Skip to main content
Metabolomics Society Forum
Topic: New Zealand's use of sodium fluoroacetate as an aerially applied rodenticide
(Read 241 times)
Joined: 16 August, 2017
Phone number: 64274514081
New Zealand's use of sodium fluoroacetate as an aerially applied rodenticide
August 16, 2017, 03:36:14 AM
Hello, my name is Elisabeth Frankish and I am one of thousands of New Zealanders who are very concerned about our government's use of sodium fluoroacetate as a rodenticide, which is dropped by helicopter into New Zealand native bush including waterways. I'm not a trained scientist but am looking for an appropriate forum in which to ask questions about the metabolic pathway of sodium fluoroacetate and its metabolite fluorocitrate, and the implications of low-dose poisoning especially on the unborn, male fertility and neurotoxicity.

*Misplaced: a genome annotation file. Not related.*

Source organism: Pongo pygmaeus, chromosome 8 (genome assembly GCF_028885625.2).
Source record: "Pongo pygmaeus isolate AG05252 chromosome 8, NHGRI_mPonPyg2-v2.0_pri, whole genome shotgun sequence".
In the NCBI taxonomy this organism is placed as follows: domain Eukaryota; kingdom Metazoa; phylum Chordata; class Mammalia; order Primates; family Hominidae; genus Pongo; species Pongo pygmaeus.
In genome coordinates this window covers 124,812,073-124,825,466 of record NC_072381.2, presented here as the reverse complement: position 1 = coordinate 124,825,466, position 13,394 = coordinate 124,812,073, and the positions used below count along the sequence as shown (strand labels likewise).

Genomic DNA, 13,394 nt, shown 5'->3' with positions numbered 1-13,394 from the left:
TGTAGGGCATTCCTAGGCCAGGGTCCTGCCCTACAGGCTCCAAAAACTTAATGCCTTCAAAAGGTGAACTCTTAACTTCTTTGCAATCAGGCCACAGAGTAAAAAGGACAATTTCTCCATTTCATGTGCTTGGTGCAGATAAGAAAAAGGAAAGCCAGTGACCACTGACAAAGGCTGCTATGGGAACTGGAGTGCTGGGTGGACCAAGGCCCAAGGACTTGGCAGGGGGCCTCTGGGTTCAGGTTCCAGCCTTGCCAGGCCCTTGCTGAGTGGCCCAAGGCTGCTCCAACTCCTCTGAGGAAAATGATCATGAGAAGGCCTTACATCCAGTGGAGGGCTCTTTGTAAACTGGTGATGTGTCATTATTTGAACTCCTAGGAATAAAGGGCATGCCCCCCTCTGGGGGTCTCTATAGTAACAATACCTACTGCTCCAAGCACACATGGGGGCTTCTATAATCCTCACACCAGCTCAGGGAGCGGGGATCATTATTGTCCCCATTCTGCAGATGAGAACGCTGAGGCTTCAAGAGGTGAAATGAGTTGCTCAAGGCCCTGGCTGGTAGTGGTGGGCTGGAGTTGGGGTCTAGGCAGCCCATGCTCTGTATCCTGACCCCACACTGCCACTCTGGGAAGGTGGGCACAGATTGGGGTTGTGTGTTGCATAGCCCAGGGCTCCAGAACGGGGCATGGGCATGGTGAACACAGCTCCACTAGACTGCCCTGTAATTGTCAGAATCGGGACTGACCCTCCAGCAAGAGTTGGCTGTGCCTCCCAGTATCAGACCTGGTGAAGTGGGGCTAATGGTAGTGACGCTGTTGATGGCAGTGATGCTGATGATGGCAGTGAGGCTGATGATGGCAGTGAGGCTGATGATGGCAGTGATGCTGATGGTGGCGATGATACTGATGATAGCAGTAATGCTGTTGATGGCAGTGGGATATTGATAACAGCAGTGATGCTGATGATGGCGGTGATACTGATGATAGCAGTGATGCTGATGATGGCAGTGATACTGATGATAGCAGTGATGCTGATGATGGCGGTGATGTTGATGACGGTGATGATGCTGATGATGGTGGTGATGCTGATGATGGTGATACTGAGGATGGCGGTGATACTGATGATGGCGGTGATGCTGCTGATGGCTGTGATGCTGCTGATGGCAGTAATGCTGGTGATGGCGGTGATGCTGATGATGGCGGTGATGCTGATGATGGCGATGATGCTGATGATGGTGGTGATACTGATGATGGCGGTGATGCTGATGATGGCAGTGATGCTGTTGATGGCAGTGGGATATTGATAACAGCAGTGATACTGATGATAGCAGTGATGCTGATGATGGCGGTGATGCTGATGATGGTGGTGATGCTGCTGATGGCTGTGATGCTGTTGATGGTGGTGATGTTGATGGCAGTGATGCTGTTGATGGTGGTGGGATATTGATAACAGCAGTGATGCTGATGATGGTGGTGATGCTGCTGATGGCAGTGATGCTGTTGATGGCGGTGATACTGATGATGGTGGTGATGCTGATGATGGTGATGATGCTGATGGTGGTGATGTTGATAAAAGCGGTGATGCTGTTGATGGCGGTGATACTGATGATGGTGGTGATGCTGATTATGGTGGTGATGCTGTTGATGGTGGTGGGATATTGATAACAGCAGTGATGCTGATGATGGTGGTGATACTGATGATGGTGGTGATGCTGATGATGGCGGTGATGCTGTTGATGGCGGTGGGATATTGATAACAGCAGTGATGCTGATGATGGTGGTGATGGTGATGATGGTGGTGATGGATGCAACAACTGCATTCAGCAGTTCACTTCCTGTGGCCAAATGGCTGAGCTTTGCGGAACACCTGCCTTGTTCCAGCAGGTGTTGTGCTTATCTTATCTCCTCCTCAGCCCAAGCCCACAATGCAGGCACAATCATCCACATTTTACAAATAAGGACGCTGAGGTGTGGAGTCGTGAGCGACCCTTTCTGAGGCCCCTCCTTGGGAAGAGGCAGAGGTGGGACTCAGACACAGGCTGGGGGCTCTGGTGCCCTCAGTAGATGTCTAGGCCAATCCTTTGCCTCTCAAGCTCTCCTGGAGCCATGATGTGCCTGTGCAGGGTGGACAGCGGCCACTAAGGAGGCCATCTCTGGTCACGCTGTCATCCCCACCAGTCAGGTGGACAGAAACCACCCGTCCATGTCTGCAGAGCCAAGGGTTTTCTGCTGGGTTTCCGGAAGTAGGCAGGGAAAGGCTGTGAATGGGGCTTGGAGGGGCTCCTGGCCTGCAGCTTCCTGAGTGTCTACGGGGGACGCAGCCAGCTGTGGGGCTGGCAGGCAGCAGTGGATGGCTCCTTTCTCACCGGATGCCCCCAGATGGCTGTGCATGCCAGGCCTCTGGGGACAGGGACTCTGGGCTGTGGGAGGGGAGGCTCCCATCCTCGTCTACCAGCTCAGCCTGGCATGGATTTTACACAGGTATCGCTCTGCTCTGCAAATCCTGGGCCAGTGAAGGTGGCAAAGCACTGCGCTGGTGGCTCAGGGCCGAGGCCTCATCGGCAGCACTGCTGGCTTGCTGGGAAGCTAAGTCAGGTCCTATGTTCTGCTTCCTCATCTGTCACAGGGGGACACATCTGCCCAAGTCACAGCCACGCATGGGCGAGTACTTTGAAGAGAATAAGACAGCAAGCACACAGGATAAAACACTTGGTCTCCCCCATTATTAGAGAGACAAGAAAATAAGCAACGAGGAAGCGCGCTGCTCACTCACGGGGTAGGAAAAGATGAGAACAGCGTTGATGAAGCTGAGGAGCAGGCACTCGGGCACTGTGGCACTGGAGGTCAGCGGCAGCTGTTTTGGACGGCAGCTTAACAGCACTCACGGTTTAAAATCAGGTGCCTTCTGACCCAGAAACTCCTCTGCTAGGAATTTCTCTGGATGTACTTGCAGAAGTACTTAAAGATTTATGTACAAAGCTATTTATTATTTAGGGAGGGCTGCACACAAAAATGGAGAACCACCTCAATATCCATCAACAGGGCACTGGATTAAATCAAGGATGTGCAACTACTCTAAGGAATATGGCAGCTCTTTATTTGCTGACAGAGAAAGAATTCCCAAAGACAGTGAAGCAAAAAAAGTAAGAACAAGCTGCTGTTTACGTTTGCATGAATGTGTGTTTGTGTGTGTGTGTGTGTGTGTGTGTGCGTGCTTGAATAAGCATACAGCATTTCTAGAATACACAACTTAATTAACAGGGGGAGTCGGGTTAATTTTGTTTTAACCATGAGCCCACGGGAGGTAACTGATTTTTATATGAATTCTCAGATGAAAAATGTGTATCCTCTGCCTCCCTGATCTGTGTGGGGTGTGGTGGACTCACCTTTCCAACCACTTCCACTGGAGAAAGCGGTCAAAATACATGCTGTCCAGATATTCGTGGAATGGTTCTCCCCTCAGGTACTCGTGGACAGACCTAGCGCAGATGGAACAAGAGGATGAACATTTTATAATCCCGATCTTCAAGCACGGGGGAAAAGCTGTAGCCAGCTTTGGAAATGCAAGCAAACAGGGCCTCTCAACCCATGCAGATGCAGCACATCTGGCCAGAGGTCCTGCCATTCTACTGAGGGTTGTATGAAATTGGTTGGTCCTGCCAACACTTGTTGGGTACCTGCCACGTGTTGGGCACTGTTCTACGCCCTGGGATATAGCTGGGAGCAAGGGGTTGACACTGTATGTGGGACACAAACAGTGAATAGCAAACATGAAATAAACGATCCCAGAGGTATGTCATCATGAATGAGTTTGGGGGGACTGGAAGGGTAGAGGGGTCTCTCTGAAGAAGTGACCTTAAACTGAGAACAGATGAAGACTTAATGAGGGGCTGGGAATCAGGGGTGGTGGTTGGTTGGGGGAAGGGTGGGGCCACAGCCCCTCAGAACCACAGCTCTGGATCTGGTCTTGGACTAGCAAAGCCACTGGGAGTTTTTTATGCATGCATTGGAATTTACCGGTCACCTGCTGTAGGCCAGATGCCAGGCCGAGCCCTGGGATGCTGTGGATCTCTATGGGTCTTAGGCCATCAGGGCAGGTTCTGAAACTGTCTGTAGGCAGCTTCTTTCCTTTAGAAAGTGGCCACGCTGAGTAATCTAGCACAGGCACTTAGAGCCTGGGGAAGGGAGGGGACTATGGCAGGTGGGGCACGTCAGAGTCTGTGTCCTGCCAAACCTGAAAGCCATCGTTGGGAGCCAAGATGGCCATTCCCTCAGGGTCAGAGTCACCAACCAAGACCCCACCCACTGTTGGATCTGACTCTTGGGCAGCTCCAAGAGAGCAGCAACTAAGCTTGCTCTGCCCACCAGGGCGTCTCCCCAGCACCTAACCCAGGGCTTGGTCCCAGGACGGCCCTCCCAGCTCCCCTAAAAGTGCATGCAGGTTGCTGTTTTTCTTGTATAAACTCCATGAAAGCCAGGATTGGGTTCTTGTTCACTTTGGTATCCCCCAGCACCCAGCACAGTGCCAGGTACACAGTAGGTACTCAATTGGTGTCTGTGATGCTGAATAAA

I have done some research and see that there are two other compounds which also metabolise to fluorocitrate, they are:
1. fluorouracil which is a chemotherapy drug, and,
2. fluoroquinolone which is an antibiotic.
Both of these drugs have multiple adverse effects which appear (to me) to be comparable to the adverse effects of sodium fluoroacetate, and I wonder if it is because we're really dealing with the adverse effects of FLUOROCITRATE, rather than the initial compunds. May I ask you all your thoughts?
If so, would it be possible to borrow the research for fluorouracil and fluoroquinolone and apply it to sodium fluoracetate? I have asked this question rhetorically on our Facebook page 1080 Eyewitness.
I attach a diagram showing my question in concept. One of the reasons that our governments continues to drop it is that there is "no evidence" of the impacts, because the research "has not been done".
I am one of many thousands of New Zealanders who I greatly concerned by the implications of this poison and we would all be very grateful for your help, thank you.
Member of "1080 Eyewitness."
8.12 KB, 350x235
viewed 43 times
Independent lay researcher
powered by ElkArte 1.0.7
SimplePortal 1.0.0 Beta 1 © 2008-2014